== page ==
‘A ton of Mormon contacts’

For many Washington Mormons, religion plays a key role in explaining why they’re here.

Larsen, who sports a brown comb-over and tortoise shell glasses, arrived in Washington in the early 1980s as an intern for Hatch, also a Mormon.

He landed the internship courtesy of Brigham Young University, his alma mater. The Mormon school owns a four-story dorm on Pennsylvania Avenue, not too far from the White House, which houses 120 student interns each year. It’s the school’s largest such program in the nation.

“Part of our church’s tradition is to be connected with civic life, to make our communities better,” says BYU’s Scott Dunaway, who helps place students on Capitol Hill, at the Smithsonian and other Washington institutions. “We don’t believe in being reclusive.”

It’s a perfect characterization of Larsen. He grew up in Provo, in the shadow of BYU, and wanted to prove he could make it outside of Utah.

“Kids growing up in the LDS Church have been told, ‘Go ye out in the world and preach the gospel of Christ - don’t be afraid to be an example,’ ” Larsen said, sitting in the glass-doored conference room of the foundation he runs on K Street.

“So we are on our missions, converting people to Christianity,” he continued. “And coming to Washington, for me and probably for a lot of people, came out of that interest. We see it as our career, but also we’re going out to preach the word of Christ.”

For Larsen, that usually means correcting misinformation about Mormonism or explaining Mormon beliefs and practices – you really don’t drink coffee, ever? – over lunch with co-workers or at business functions, rather than on-the-job proselytizing.

He learned about integrating work and faith from Hatch. He was initially shocked to discover that the senator prays in his office each morning. Larsen and Hatch developed what the bishop calls a “father-son” relationship, with the intern rising up through the ranks to become Hatch’s chief Washington fundraiser.

“We would go on trips, and I’d quiz him on the plane: Why did the church do this? Why didn’t the church do this?” Larsen said. “He was like a tutor to me.”

Now, as the head of a foundation that educates teachers about the U.S. Constitution, the bishop helps other young Mormons with job leads and introductions. Larsen was appointed to the role by Hatch and the late U.S. Sen. Ted Kennedy.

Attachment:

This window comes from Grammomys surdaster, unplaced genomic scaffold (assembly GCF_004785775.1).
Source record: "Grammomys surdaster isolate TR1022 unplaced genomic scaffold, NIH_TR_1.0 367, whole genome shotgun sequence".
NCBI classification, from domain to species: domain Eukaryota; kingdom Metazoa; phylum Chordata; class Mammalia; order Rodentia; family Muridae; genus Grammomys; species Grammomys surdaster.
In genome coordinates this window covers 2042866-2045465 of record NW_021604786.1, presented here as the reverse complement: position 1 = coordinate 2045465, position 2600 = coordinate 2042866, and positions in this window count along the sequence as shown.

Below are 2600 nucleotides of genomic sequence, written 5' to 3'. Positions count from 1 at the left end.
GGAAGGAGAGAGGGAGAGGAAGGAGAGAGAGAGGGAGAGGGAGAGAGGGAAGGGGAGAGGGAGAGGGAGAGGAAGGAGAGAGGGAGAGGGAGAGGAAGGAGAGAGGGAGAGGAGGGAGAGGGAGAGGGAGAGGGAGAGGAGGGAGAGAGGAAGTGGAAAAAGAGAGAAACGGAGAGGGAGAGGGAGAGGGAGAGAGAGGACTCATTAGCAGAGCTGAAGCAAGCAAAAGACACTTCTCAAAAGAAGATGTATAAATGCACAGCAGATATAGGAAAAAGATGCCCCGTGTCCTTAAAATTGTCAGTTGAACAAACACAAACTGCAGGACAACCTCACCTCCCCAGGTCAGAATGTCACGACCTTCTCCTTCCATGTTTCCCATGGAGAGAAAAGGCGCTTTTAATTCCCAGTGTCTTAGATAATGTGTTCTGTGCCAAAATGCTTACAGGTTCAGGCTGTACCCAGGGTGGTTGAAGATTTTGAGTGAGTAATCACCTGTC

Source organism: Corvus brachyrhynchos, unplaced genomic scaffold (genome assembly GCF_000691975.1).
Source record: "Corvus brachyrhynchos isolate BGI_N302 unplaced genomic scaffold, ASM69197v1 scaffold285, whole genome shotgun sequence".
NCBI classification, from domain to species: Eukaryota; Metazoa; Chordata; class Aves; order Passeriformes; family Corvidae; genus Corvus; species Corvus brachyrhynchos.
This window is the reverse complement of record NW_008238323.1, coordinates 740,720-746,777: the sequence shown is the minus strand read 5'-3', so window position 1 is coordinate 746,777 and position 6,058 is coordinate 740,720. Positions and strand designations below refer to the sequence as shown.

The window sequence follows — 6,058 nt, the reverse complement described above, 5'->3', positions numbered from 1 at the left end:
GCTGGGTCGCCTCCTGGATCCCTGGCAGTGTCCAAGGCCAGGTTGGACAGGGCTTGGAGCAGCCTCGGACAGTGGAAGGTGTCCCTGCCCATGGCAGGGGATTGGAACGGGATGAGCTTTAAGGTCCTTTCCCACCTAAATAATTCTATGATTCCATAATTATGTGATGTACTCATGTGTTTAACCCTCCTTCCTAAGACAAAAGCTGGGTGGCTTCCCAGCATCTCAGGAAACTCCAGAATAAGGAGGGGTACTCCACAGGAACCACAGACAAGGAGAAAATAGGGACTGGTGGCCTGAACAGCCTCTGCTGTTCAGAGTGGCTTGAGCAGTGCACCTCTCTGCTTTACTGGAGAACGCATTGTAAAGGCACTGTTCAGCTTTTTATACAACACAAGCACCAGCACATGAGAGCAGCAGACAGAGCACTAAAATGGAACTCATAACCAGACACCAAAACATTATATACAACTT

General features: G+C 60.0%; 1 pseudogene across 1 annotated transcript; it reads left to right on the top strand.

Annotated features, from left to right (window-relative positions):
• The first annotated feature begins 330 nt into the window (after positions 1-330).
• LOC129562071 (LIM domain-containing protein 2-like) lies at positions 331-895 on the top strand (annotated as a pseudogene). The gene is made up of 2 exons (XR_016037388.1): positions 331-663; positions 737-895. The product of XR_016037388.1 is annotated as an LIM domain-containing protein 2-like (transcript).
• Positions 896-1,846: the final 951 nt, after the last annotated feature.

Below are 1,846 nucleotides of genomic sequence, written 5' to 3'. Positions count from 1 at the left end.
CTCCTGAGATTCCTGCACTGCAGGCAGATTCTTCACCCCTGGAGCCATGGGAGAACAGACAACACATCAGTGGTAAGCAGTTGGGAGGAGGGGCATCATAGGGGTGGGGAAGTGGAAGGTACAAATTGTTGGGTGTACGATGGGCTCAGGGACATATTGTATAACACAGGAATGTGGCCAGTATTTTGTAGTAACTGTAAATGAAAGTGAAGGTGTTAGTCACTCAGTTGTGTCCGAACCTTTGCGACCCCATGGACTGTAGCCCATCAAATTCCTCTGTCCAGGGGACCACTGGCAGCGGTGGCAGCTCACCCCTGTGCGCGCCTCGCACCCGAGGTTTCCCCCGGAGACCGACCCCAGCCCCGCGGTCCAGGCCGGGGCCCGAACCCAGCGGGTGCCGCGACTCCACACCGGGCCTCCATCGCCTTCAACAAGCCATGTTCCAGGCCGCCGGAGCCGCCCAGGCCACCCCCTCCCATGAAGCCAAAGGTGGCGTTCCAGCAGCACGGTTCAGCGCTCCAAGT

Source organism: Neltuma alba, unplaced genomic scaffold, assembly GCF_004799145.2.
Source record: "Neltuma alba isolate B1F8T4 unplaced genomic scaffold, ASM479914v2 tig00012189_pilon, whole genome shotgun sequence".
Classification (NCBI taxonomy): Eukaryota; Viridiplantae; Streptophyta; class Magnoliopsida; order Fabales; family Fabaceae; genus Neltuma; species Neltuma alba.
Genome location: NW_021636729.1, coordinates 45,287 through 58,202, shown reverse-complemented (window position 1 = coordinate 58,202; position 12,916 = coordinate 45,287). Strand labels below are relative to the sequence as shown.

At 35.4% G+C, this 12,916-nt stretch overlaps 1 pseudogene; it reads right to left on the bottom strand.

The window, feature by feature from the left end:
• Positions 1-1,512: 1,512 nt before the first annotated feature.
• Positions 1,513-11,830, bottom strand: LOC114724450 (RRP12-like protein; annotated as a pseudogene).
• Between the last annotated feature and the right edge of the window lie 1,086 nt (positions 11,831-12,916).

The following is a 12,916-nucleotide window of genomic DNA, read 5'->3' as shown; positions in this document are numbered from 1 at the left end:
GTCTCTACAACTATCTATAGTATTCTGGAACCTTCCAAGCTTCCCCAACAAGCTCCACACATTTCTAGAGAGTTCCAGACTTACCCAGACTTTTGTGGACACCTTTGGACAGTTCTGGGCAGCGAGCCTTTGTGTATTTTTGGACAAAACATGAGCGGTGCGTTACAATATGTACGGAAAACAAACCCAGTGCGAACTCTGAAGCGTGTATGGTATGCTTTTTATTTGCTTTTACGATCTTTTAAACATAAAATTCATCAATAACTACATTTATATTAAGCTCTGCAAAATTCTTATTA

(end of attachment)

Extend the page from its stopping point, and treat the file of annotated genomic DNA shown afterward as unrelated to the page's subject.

Much of Washington’s Mormon professional network is still anchored by BYU, which operates a handful of big, well-connected alumni groups with major Washington chapters. The most prominent is BYU’s Management Society, a global organization whose biggest chapter is in Washington.

At the chapter’s recent alumni dinner, former Secretary of State Condoleezza Rice was the guest of honor. She has strong ties to the Mormon community and has hired Mormons as top aides. Says Larsen: “Condi’s got a ton of Mormon contacts.”

Patrice Pederson also knows how to work a Rolodex. A lifelong political activist, she moved from Utah to Washington last year and soon tapped into BYU’s local network.

Pederson served as the U.S.-based campaign manager for Yeah Samake, a Mormon running for president in the West African nation of Mali.

Samake traveled frequently to the U.S. to raise money and build political support, so Pederson enlisted the help of BYU’s Management Society and other groups to host events for the candidate.

Both in Washington and across the U.S., many Mormons are watching his candidacy.

“Members of the church on Capital Hill were anxious to introduce the candidate to other members of Congress,” says Pederson, sipping an herbal tea (Mormons eschew black leaf teas) in a strip mall Starbucks near her apartment in Alexandria, Virginia.

“It’s cool to have a member of the church running for president in Africa.”

Beyond making connections, many Washington Mormons say the LDS Church provides an ideal proving ground for careers here.

Unlike most churches, it has no professional clergy; from the bishop to the organist, each role is filled by everyday Mormons, most of whom have other day jobs. As a result, Mormons take church leadership roles at an early age, speaking publicly at Sunday services almost as soon they learn to talk.

“My kids grew up in the church, and we get together for three hours on Sundays, and each member needs to get up and speak,” says U.S. Rep. Jason Chaffetz, R-Utah. “By the time they graduate, they have all these speaking assignments that other teenagers just don’t have.

U.S. Rep. Jason Chaffetz, a Utah Republican, says Mormonism provides ideal training for aspiring politicians.

“For those who grow up in the Mormon church, they are taught skills that allow them to be successful in a tough city like Washington,” says Chaffetz, who converted to Mormonism shortly after college.

Young Mormons also hone leadership skills by serving missions away from home. The missions last from one and half to two years and happen when Mormons are in their late teens and early 20s and often include intensive foreign language training.

“Young Mormons are more formidable in public settings and international settings than others,” says Terryl Givens, a Mormon scholar at the University of Richmond. “Normally you would have to acquire more age and work experience before you feel comfortable and useful at NGOs and think tanks.”

Chaffetz, whose son is serving a mission in Ghana, says the experience is the perfect preparation for political careers.

“They learn rejection early on,” he says. “If you’re going to be in politics, that’s a pretty good attribute.”